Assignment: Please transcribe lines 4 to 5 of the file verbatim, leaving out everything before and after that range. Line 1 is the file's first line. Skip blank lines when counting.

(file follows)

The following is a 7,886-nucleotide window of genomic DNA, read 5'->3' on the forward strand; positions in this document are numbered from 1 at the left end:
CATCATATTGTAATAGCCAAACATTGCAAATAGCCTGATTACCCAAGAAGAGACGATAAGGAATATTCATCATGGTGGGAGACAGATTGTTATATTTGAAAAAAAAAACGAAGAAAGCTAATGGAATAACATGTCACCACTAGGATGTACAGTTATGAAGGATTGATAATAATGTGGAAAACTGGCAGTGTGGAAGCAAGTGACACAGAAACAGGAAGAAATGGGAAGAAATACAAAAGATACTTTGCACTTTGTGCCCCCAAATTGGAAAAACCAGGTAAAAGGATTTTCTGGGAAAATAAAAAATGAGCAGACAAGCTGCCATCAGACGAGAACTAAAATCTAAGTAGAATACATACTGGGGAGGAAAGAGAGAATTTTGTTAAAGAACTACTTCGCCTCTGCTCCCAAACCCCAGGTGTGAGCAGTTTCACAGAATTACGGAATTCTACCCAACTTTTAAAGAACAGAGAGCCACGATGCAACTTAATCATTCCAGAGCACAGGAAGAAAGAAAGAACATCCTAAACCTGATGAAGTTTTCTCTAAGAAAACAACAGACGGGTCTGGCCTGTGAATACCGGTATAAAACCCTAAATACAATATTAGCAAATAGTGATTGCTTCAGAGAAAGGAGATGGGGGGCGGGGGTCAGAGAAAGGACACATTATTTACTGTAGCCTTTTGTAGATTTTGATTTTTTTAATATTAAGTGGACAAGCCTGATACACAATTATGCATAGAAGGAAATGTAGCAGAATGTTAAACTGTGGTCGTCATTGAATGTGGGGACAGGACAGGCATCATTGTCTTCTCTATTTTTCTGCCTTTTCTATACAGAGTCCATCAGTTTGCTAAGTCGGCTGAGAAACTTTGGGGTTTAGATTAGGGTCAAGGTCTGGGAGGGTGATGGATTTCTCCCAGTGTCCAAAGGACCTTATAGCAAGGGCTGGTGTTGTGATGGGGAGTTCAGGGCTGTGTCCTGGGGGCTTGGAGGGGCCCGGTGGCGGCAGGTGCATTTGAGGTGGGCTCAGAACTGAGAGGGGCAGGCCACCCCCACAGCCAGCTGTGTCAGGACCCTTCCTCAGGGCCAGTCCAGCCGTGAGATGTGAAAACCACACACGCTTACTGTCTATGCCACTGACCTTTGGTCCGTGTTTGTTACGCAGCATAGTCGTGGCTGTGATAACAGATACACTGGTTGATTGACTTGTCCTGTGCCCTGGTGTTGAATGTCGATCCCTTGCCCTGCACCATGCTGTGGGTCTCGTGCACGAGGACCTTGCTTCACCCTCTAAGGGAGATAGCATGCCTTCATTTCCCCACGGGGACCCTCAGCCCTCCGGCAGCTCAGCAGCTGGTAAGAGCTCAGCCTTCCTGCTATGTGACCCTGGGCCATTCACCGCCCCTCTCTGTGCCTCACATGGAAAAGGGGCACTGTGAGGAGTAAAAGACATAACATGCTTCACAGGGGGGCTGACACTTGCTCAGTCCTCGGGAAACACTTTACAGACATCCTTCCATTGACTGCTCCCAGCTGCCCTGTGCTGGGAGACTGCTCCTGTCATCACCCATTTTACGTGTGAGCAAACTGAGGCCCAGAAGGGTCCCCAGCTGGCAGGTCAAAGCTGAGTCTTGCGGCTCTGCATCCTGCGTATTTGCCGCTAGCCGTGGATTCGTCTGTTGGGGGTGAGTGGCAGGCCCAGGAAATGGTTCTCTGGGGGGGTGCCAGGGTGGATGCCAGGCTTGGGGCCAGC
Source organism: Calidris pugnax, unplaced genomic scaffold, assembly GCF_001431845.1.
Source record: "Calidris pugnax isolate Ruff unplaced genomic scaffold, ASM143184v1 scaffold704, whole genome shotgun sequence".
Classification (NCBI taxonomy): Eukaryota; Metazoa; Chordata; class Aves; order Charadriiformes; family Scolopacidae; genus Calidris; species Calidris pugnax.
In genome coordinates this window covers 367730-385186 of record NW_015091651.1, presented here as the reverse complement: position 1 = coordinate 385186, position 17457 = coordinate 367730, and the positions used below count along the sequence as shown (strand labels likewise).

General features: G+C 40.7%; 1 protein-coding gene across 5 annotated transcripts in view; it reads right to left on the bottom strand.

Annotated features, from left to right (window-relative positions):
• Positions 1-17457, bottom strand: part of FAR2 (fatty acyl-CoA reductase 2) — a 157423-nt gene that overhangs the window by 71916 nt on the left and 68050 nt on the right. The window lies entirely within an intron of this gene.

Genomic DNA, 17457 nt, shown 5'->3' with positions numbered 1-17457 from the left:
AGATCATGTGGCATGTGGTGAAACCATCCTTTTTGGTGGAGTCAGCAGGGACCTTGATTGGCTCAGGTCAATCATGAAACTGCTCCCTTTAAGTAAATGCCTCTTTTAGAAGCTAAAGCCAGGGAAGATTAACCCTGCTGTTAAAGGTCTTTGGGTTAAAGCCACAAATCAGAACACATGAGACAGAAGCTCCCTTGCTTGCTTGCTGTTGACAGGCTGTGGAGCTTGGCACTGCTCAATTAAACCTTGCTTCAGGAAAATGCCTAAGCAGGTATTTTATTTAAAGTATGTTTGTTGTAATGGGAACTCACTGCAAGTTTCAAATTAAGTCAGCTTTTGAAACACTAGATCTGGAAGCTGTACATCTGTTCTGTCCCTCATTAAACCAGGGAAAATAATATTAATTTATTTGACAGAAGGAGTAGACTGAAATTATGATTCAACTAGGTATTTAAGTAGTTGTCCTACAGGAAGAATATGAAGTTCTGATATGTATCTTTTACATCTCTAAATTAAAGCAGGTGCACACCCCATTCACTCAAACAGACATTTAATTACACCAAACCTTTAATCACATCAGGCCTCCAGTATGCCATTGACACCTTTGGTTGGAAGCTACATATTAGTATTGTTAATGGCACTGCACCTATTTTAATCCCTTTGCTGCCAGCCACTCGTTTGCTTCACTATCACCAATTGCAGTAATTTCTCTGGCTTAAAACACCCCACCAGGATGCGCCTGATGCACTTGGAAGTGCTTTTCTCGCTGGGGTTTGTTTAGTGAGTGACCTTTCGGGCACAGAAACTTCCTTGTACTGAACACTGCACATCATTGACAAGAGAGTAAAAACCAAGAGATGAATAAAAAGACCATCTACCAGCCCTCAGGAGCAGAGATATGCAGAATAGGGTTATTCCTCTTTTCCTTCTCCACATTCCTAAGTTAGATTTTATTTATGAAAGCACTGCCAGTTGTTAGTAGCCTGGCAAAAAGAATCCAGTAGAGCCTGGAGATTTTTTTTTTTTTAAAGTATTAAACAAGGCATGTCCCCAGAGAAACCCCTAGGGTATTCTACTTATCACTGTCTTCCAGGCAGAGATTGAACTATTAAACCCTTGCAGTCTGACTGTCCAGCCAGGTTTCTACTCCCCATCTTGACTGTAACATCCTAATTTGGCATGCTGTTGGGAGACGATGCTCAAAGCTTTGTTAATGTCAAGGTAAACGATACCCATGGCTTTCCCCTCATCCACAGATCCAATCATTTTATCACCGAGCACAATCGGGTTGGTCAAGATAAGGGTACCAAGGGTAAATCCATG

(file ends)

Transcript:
Source record: "Calidris pugnax isolate Ruff unplaced genomic scaffold, ASM143184v1 scaffold704, whole genome shotgun sequence".
Classification (NCBI taxonomy): Eukaryota; Metazoa; Chordata; class Aves; order Charadriiformes; family Scolopacidae; genus Calidris; species Calidris pugnax.